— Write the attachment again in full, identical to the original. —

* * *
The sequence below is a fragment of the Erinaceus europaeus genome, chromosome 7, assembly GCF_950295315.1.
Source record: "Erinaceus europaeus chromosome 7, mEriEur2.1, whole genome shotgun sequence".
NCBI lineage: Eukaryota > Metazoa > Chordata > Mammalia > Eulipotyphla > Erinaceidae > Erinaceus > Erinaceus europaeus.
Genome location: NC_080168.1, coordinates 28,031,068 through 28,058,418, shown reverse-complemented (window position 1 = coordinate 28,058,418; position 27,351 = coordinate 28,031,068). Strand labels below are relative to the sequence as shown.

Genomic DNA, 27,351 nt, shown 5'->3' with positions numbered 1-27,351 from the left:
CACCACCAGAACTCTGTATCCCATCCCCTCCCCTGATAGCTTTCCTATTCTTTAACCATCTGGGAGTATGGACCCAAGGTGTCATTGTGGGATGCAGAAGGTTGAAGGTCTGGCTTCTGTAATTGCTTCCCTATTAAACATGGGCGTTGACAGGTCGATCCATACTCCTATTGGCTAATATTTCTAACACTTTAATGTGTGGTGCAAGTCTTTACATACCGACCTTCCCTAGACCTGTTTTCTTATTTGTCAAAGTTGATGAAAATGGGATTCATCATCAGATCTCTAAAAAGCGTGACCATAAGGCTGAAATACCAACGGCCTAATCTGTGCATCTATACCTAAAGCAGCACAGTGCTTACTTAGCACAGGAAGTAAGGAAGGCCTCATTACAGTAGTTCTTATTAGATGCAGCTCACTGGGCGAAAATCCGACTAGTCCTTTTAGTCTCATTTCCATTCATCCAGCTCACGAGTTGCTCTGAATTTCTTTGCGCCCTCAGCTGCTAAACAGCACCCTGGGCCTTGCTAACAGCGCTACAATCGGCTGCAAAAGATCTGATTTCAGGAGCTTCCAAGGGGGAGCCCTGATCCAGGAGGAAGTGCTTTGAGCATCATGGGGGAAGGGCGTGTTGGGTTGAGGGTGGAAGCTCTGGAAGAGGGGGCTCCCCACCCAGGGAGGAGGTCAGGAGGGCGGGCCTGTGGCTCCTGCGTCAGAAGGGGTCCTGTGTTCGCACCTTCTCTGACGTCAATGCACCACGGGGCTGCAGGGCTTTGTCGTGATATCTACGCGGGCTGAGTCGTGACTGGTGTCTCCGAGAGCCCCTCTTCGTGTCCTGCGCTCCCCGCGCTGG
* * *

The sequence below is a fragment of the Erinaceus europaeus genome, chromosome 7, assembly GCF_950295315.1.
Source record: "Erinaceus europaeus chromosome 7, mEriEur2.1, whole genome shotgun sequence".
NCBI lineage: Eukaryota > Metazoa > Chordata > Mammalia > Eulipotyphla > Erinaceidae > Erinaceus > Erinaceus europaeus.
Genome location: NC_080168.1, coordinates 28,031,068 through 28,058,418, shown reverse-complemented (window position 1 = coordinate 28,058,418; position 27,351 = coordinate 28,031,068). Strand labels below are relative to the sequence as shown.

Genomic DNA, 27,351 nt, shown 5'->3' with positions numbered 1-27,351 from the left:
CACCACCAGAACTCTGTATCCCATCCCCTCCCCTGATAGCTTTCCTATTCTTTAACCATCTGGGAGTATGGACCCAAGGTGTCATTGTGGGATGCAGAAGGTTGAAGGTCTGGCTTCTGTAATTGCTTCCCTATTAAACATGGGCGTTGACAGGTCGATCCATACTCCTATTGGCTAATATTTCTAACACTTTAATGTGTGGTGCAAGTCTTTACATACCGACCTTCCCTAGACCTGTTTTCTTATTTGTCAAAGTTGATGAAAATGGGATTCATCATCAGATCTCTAAAAAGCGTGACCATAAGGCTGAAATACCAACGGCCTAATCTGTGCATCTATACCTAAAGCAGCACAGTGCTTACTTAGCACAGGAAGTAAGGAAGGCCTCATTACAGTAGTTCTTATTAGATGCAGCTCACTGGGCGAAAATCCGACTAGTCCTTTTAGTCTCATTTCCATTCATCCAGCTCACGAGTTGCTCTGAATTTCTTTGCGCCCTCAGCTGCTAAACAGCACCCTGGGCCTTGCTAACAGCGCTACAATCGGCTGCAAAAGATCTGATTTCAGGAGCTTCCAAGGGGGAGCCCTGATCCAGGAGGAAGTGCTTTGAGCATCATGGGGGAAGGGCGTGTTGGGTTGAGGGTGGAAGCTCTGGAAGAGGGGGCTCCCCACCCAGGGAGGAGGTCAGGAGGGCGGGCCTGTGGCTCCTGCGTCAGAAGGGGTCCTGTGTTCGCACCTTCTCTGACGTCAATGCACCACGGGGCTGCAGGGCTTTGTCGTGATATCTACGCGGGCTGAGTCGTGACTGGTGTCTCCGAGAGCCCCTCTTCGTGTCCTGCGCTCCCCGCGCTGG